By Eric Geoffroy
10 April, 2018
Pilgrims come to Istanbul from all over
the world to commemorate Rumi's death [Getty]
There are three dimensions to the religion
of Islam: The law, theology and spirituality. Sufism is defined as that third
one, the inward dimension of Islam.
Sufis consider this dimension an aspect of
the eternal and universal wisdom that has existed since Adam, and has been
incarnated in the body of the Islamic religion, born in Arabia in the seventh
Uncertainty remains as to the etymology of
the word, which appeared towards the end of the second century of the Hegira.
"Sufi" is the stem from which the Arabic word tasawwuf is formed,
which literally means "the adoption of the Sufi values and rites" and
was translated into English by the word "Sufism".
In the Quran (57:3), God is presented as
being both the Outward and the Inward, the Visible and the Hidden; and for the
Sufis, creation is in the image of God.
And so, underneath the world of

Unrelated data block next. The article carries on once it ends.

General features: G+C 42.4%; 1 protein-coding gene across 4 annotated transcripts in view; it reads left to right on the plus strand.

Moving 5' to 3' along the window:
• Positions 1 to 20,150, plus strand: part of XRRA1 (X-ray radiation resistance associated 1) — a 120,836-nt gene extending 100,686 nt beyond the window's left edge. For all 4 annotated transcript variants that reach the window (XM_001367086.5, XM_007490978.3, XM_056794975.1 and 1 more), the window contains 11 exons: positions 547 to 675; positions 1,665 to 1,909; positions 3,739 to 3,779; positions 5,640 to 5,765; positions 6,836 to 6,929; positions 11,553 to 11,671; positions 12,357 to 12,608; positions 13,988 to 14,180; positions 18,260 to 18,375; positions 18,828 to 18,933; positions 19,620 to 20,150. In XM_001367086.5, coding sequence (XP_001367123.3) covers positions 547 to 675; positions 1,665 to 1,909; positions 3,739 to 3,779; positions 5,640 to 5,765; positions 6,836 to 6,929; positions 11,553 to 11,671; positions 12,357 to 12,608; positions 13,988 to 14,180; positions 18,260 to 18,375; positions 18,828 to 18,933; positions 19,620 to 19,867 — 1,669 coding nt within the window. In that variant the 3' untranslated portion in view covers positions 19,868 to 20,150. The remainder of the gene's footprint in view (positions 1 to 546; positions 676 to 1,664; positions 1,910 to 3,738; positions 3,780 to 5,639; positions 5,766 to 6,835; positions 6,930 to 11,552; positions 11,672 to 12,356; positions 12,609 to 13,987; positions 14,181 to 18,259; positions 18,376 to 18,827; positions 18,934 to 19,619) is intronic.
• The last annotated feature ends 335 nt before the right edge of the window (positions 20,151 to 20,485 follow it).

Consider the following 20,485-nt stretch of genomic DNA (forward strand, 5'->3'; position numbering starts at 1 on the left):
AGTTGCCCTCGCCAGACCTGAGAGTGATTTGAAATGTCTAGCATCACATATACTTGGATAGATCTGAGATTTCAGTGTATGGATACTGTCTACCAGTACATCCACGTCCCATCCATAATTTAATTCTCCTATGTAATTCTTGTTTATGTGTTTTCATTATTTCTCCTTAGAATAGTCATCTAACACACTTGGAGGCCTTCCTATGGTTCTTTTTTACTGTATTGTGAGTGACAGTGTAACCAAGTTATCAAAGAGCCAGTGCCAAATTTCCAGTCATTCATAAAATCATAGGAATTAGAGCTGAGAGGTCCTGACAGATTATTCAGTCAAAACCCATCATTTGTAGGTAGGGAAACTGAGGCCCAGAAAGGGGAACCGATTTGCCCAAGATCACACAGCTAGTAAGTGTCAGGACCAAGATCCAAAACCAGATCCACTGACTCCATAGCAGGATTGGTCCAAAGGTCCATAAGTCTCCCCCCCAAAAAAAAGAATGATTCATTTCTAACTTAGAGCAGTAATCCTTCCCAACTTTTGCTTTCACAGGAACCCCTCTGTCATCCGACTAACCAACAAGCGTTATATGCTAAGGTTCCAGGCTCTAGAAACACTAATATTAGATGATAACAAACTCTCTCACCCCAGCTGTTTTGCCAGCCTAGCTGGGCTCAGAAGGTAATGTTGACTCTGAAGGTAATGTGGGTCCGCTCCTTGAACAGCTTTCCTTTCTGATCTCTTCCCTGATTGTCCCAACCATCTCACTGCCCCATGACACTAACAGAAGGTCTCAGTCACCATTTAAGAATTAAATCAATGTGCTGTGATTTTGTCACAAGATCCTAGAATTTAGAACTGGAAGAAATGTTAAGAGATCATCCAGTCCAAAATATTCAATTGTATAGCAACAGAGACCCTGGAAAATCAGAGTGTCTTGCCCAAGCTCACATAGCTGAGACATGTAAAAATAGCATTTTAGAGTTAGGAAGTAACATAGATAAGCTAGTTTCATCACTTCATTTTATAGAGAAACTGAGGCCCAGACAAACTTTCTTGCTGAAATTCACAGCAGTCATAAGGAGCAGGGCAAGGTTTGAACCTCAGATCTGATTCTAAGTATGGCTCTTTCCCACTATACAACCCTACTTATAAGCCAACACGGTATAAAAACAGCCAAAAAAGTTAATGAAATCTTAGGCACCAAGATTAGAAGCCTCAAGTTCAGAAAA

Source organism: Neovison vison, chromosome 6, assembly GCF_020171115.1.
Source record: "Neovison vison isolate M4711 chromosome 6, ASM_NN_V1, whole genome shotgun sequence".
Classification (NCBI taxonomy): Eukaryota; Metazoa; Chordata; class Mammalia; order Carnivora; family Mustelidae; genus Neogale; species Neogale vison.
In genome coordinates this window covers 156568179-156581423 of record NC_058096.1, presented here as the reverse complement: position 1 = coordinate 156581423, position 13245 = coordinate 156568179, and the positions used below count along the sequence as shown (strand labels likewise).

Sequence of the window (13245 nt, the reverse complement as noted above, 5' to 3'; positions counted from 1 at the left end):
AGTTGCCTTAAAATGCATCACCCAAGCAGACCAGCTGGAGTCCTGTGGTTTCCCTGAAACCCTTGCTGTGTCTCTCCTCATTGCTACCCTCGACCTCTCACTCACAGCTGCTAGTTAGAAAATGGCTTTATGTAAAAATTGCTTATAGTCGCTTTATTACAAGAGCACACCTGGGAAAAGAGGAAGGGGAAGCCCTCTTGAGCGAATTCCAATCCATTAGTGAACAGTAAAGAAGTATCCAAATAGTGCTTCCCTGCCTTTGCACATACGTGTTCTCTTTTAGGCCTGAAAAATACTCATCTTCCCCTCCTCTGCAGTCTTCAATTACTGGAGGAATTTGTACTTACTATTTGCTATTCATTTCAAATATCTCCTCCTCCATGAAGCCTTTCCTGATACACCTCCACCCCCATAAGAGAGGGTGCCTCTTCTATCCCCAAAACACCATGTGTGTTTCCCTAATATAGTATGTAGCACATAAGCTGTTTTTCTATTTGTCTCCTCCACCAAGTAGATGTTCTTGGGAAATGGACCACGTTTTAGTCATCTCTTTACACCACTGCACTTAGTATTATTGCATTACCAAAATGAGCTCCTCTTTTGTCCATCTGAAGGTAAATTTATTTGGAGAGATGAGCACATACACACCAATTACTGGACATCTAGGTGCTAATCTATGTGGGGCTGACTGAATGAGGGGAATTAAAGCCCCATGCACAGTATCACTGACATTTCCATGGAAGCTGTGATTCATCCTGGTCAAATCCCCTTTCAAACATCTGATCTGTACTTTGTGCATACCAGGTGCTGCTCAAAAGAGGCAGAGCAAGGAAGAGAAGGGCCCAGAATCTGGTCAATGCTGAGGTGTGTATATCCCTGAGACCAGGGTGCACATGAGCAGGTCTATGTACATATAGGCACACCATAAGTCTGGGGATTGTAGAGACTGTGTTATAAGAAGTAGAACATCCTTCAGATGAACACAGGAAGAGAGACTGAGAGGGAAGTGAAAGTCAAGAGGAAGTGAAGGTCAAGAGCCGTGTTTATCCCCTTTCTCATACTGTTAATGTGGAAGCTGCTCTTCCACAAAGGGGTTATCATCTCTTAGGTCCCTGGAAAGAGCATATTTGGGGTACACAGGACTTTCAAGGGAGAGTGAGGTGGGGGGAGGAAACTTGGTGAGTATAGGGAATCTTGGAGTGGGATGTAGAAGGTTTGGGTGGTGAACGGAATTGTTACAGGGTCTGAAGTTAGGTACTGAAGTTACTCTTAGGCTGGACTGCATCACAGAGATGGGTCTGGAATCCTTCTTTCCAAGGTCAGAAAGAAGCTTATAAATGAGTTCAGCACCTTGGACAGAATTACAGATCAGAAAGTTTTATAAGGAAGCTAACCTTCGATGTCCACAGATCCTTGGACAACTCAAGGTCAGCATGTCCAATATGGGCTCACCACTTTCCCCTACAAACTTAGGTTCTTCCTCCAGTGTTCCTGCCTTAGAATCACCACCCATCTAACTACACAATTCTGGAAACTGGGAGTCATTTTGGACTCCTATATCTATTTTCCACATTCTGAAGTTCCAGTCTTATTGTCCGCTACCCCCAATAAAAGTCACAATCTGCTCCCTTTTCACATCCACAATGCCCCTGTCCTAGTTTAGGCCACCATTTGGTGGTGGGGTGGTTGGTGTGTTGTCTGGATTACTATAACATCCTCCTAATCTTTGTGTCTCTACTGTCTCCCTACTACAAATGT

appearances, shapes, dogma and law, there exist an inward reality (Haqiqa)
which is its true foundation and gives it meaning. This reality is what the
Sufi tends to perceive, starting from the outward and peripheral norm, the
Sharia, for a journey across the road of initiation (Tariqa) which connects
appearance to essence - the shell to the core. This introspective process is
outlined in the Quran (51:20):
"On earth are Signs for those whose
Faith is certain. And also in yourselves. Will you not then see?"
'Only Allah Is'
Sufis have given several goals to their
discipline. They all agree on the necessity of purifying the soul in order to
become transparent to God and acquire the "noble virtues" of the
For most Sufis, purification is a mere
tool: You must know Allah in order to adore Him more. But this is impossible to
achieve as long as the ego stands between Him and human consciousness: by
"annihilating in Allah" (al-fana¯') the initiate comes to the
conclusion that only He is.
Indeed, doesn't the Islamic profession of
faith declare that "There is no God but Allah"? For the Sufis, this
means that "Only Allah is", because what is created, what is
contingent must disappear before what is Absolute.
The follower, immersed in the Presence, can
see nothing but Allah, but when he comes back amongst men, he must
"subsist" in Allah, meaning he must see Allah in all beings, in all
manifestations, which is much more difficult…
Hence, Sufis do not reject the world.
"Human beings were not created for you to see them but for you to see the
Lord in them", Sufis say. The Quran repeatedly encourages human beings to
decipher "signs" and get to know Allah by contemplating His manifestation.